As in all the best picture books, it’s the illustrations that tell the story in Emily Gravett’s Bear and Hare Go Fishing (Macmillan, £10.95). With just 35 words of text, infants are left free to work out all the visual clues as Bear almost gives up on an expedition that is going nowhere. Still the brightest illustrator of the bunch, Gravett delights as always.
Chris Haughton’s Shh! We Have a Plan (Walker, £11.99, below) is also sparing of words but packed with atmosphere. His four black-cowled hunting friends, reminiscent of Tomi Ungerer’s classic The Three Robbers, are repeatedly foiled as they steal through a forest in search of a red bird shining in the darkness. All ends well after a journey which no reader is likely to forget.
Assorted monsters continue to crop up in picture books, almost always male yet I would guess unlikely as such to give rise to another newspaper campaign for eliminating gender stereotypes. Paul Beavis’s Mrs. Mo’s Monster (Gecko, £10.99) is a funny and clever account of how to tame an aggressive small monster who is very like a spoiled child. First published in New Zealand, this explosively illustrated fable is a real find. Rachel Bright’s equally amusing Love Monster & the Last Chocolate (HarperCollins, £6.99 paperback) describes the mental torment facing her owl-headed beast unwilling to share his gift of chocolates with friends in case he is left with none for himself. This dilemma, not unknown in post-birthday family negotiations, is resolved in a flurry of infectiously good-humoured illustrations, drawn in broad outlines and making use of deep colours.
Niki Daly is the South African illustrator of many outstanding multi-ethnic picture books. But Seb and Hamish (Frances Lincoln, £11.99) could be set anywhere. Working from a text by his wife Jude, Daly shows how young Seb, initially frightened by a barking dachshund, gradually overcomes his fears. Incorporating extra canine illustrations in the most unexpected places, there is much entertainment in this charming story. This is true too of Steve Cole’s Go to Sleep or I Let Loose the Leopard (Jonathan Cape, £6.99 paperback). An authentically harassed-looking babysitter (right) finally discovers a threat that really works. Wittily illustrated by Bruce Ingman, a last twist in the tail here should give rise to plenty of startled comment. Peter Bently’s rhyming text for Those Magnificent Sheep in their Flying Machine (Andersen, £11.99) also delivers some surprises. Perfectly complemented by David Roberts’s stylish illustrations, his story of some sheep hijacking an early biplane for a worldwide joy ride is a total pleasure.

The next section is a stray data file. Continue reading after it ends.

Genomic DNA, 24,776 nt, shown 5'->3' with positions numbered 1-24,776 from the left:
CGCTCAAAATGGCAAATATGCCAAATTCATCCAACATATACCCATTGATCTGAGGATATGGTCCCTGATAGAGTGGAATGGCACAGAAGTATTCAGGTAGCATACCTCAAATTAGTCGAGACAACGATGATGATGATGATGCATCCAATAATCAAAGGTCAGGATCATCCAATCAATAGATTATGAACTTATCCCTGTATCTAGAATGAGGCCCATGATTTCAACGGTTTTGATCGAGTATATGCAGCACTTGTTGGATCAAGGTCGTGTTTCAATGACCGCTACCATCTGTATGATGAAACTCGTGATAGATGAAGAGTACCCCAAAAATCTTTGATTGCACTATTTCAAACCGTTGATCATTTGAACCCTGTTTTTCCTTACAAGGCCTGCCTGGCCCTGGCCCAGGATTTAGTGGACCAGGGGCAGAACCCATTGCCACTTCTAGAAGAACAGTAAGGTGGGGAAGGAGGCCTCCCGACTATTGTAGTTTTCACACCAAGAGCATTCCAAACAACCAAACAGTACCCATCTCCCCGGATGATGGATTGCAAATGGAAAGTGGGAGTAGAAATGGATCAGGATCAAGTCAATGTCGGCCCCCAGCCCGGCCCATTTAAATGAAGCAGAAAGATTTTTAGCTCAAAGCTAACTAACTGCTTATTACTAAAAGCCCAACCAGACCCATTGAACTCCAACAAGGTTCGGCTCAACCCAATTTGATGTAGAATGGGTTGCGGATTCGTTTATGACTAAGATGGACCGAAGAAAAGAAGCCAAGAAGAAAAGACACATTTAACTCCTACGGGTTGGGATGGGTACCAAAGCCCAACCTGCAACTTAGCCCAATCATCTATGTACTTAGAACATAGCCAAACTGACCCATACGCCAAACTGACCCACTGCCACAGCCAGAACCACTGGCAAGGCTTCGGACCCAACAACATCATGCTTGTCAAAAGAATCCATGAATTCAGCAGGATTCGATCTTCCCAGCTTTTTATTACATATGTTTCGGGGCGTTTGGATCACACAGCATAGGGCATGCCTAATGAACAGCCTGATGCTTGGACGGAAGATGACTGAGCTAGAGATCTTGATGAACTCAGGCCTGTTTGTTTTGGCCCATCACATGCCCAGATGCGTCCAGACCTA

For readers aged around age seven, Caryl Hart’s The Cunning Plan (Hachette, £4.99 paperback) is the next instalment of her successful “Foxy Tales” series. Wildly illustrated on every page by Alex Smith, early reading is made highly enjoyable as greedy alligator Alphonso continues to give his unwilling landlady Foxy DuBois her usual bad time. Jonny Duddle’s The Jolley-Rogers and the Ghostly Galleon (Templar, £5.99 paperback) is also generously illustrated, this time by its author. The little town of Dull-on-Sea, plagued by ghostly pirate raids every full moon, looks for help to young Matilda and her friend Jim Lad. Together the two manage to see off wicked Captain Twirlybeard, a giant of a man, fluent in pirate-speak. A glossary of his more outlandish terms appears at the end of this lively story. But currently the best book for this age group has to be William Sutcliffe’s debut children’s story Circus of Thieves and the Raffle of Doom (Simon and Schuster, £6.99 paperback). Full of cynical asides to readers, often conveyed through footnotes, this tale of an evil circus foiled by two brave children is pure delight, with line illustrations by David Tazzyman adding to the fun. The promised sequel can’t come too soon.
Moving up to age nine and beyond, Emma Sherah’s Dream On, Amber (Chicken House, £6.99 paperback) is a beautifully written story of Amber Miyamoto, a shy, diminutive half-Japanese, half-Italian girl coping with her first days at Spit Hill school and also with the disappearance of her father. Amber illustrates each page of her account with drawings and doodles, supplied in this case by Helen Crawford-White. Her new teacher of “Inward Reach”, a class designed to help pupils with personal problems, is too much of a caricature but this is the only flaw in a sensitive story, in which Amber overcomes her demons to arrive at a richly deserved happy ending. No such luck for Paul Hansen, the 16-year-old hero of Robert Rigby’s achingly tense The Eagle Trail (Walker, £6.99 paperback). Living in German-occupied Antwerp during the last war, Paul sees his resistance fighter father shot and his mother arrested before fleeing to England via France and Spain. But will a hidden traitor do for him first? Read on if you dare!Reuse content